Both Farhad and Mike shared accounts of the early days of Occupy, in Boston and NYC respectively, and how each was involved. For Farhad, the early days were filled with inquisitiveness, and the desire to help out and be of service in the “media bull pen” as a representative of the 1%. Mike explained that the Yes Labs arrived on the scene early as well: “Around the beginning of the occupation we stared to participate in some affinity groups that were doing good natured actions that seemed like fun.” He explained that these actions could be another story about what was going on downtown, one that wasn’t centered around protesters being pepper sprayed. They both discussed the fact that being involved also meant working with logistics: establishing kitchens, cleaning the areas, organizing shelter, and obtaining food. Setting up the logistical structure for a movement like this comes with a real sense of urgency, and what was evident in speaking with both of our interviewees was that conceptual goals for the movement were quickly fused with the immediate needs of the Occupiers. This added another complex layer to where money, funding, and donations fit into the picture.
Farhad explained the particulars of what it meant to be a part of Occupy Boston every day for a couple months. Knowing the ins and outs of all the logistics, the big goals, the small triumphs, and all the dynamics in between and also where money fits into this big picture. Farhad explained that money could be and was used for basic needs, but that when people were evicted from the Boston camp things became very contentious. There was an interest in the community to support these people, but questions remained regarding the process of funding. How to go about giving somebody money, and how to decide who could become a member. Questions like these poured forth from the NYC Occupy camps as well complicated queries about decision making for a group that was lacking—and championing their lack of—central leadership, and whose General Assembly was still struggling with structure. From here questions were raised regarding what to do with the money that came into Occupy, whether it was necessary, and how it could be used. A key question came out of these experiences and continues to be relevant today. How can the old but persistent funder/recipient power dynamic be mitigated in this setting?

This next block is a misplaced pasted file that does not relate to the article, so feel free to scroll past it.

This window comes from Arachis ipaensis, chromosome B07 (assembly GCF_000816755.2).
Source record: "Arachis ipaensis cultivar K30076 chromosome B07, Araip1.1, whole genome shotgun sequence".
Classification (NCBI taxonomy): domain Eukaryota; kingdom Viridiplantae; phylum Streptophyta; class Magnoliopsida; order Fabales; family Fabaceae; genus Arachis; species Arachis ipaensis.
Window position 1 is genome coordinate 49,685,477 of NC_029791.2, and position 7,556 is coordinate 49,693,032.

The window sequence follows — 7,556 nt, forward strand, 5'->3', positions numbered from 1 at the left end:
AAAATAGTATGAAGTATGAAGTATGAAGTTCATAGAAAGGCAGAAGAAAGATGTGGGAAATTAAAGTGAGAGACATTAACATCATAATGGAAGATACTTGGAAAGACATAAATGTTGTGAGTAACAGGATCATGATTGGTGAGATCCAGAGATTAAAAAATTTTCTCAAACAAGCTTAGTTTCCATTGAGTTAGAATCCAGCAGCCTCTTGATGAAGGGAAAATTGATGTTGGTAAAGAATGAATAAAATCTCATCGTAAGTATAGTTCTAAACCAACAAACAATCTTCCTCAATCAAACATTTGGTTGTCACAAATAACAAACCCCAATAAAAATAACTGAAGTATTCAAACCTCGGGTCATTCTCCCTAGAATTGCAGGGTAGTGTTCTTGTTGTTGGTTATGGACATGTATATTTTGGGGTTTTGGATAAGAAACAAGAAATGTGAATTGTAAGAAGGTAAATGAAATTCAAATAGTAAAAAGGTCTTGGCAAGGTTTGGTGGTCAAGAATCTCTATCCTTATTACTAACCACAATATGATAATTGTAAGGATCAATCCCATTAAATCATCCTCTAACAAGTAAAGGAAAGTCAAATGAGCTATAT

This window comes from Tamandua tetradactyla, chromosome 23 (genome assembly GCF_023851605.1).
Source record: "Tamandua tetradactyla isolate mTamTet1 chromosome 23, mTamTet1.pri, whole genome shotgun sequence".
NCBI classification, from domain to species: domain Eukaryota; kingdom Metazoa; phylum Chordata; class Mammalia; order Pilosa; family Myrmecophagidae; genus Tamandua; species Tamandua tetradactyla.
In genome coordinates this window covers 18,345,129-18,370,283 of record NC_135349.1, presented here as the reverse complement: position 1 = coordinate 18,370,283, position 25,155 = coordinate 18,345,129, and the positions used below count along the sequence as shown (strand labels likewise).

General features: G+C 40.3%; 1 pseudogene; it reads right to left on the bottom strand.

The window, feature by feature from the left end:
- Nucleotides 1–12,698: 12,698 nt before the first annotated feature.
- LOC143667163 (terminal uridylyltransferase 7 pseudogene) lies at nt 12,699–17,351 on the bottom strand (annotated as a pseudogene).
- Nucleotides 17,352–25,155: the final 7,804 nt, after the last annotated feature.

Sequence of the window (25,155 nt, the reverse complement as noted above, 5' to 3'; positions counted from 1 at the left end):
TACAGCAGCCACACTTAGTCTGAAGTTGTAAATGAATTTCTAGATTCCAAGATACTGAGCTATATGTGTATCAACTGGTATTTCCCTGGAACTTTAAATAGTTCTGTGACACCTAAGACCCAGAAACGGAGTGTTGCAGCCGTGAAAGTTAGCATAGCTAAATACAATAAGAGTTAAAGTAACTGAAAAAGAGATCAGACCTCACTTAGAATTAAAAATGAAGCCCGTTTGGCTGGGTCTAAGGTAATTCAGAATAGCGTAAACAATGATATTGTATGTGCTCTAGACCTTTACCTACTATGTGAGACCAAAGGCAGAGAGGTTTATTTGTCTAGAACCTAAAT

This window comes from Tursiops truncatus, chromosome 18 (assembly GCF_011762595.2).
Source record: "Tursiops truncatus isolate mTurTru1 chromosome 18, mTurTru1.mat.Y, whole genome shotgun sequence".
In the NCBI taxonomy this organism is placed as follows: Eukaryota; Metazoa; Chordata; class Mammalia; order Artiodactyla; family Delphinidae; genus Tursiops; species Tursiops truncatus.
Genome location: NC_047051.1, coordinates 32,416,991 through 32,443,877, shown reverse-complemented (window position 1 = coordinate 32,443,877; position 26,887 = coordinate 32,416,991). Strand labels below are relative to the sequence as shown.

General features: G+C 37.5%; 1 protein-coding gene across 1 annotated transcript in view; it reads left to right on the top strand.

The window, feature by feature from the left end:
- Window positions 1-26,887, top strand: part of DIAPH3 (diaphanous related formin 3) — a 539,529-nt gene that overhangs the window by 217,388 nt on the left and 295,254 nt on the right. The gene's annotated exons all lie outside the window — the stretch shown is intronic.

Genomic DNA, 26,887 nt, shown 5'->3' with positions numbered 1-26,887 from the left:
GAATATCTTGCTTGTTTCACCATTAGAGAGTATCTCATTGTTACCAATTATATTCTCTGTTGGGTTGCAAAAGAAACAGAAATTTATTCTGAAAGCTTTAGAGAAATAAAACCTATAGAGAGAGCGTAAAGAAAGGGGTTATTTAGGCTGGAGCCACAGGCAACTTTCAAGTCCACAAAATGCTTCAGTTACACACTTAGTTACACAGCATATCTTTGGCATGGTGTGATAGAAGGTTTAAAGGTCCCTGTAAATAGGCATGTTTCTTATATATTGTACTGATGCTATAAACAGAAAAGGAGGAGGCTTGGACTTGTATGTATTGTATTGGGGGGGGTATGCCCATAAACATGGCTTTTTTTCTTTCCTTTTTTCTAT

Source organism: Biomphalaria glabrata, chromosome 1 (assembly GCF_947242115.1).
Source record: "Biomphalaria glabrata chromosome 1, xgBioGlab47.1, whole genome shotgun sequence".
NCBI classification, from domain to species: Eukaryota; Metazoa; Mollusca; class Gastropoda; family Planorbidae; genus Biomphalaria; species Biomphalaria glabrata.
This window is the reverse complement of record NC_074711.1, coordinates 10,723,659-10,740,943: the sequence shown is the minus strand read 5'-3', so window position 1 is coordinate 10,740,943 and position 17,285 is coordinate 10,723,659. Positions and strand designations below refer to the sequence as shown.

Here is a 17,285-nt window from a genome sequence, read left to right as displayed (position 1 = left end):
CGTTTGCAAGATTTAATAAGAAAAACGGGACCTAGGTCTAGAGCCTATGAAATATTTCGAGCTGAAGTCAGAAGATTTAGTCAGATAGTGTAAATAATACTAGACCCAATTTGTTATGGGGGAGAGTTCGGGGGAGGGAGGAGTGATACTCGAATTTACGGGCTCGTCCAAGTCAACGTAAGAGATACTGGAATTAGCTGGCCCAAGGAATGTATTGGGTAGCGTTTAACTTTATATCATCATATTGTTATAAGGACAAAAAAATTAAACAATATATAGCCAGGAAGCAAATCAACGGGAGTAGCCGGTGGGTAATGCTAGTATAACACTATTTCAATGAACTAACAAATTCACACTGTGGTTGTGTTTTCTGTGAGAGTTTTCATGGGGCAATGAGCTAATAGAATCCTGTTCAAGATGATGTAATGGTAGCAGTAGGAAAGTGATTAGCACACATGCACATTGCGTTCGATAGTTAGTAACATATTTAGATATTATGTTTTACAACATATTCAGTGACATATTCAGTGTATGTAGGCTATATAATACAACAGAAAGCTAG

The potential problems are clear. When approaching funders to support an organization or project, hopeful applicants often tailor their words to promote their mission in a way that they think would best appeal to funders. Doing so, however, causes the application to lose a measure of authenticity, and in turn both parties lose out. Both funder and recipients lose the opportunity to form partnerships, and for funders to know the work they support in detail. If the relationship, as opposed to the financial transaction, is made top priority, then this funder/recipient playing field has a greater chance of being leveled out. The newly formed group, Occupy Philanthropy, though still in its developmental stages, is tackling some of these harder questions about how a community of funders can best support and relate to the Occupy movement. As Farhad points out, Occupy Philanthropy is still forming and it might take some time for this group of funders to delve more deeply into the radical funding that may be required as the Occupy movement continues to shift and change.
For Kindle, being on the periphery of the Occupy Philanthropy group (participating in the listserv, conference calls etc.), it has been interesting to feel like we’re a part of a group of people who are engaging with creative thinking around money and “the movement.” For Mike, “the Occupy Philanthropy group is a good place [for funders] to start–concentrating on funding and targeting where they could apply some lubrication to the movement.” Each funder, then, needs to align their funding to what matters most to them, and I think Occupy Philanthropy is trying to address and tackle some of these answers.
Just as Farhad urges those in search of grants to find comrades in funders, he too makes a call-out to funders to “walk the talk.” He speaks about the frequent trend in blind investments many foundations engage in: “Most foundations only give 5-10% of what they have every year – the rest is invested, and not often in investments that correlate with the mission [of the foundation].” He goes on to explain: “This is how you end up with foundations that spend money trying to shut down coal plants, but who have their funds invested in trying to set up new ones.” Farhad reminds us, the funders, to invest and act with thoughtfulness, which will ultimately be the foundation of a new economy.
With Mike’s trademark Yes Labs humor, buoyancy, and creative direct actions and Farhad’s transparent, earnest, and committed dedication, it’s no wonder that this movement is still going, shifting, shaping, and questioning. Where money and philanthropy fit in is quite clear after talking to these two – funders need to get more transparent and more risky in their funding – but they can’t do that without fostering real relationships with the people and organizations they wish to fund. According to both Mike and Farhad, funding Occupy directly will be less and less useful and it is up to funders to make commitments to the organizations who are working at the grassroots level to help the shifting and growing momentum that Occupy ignited.
(Source for photo of Farhad: Lindsay Metivier)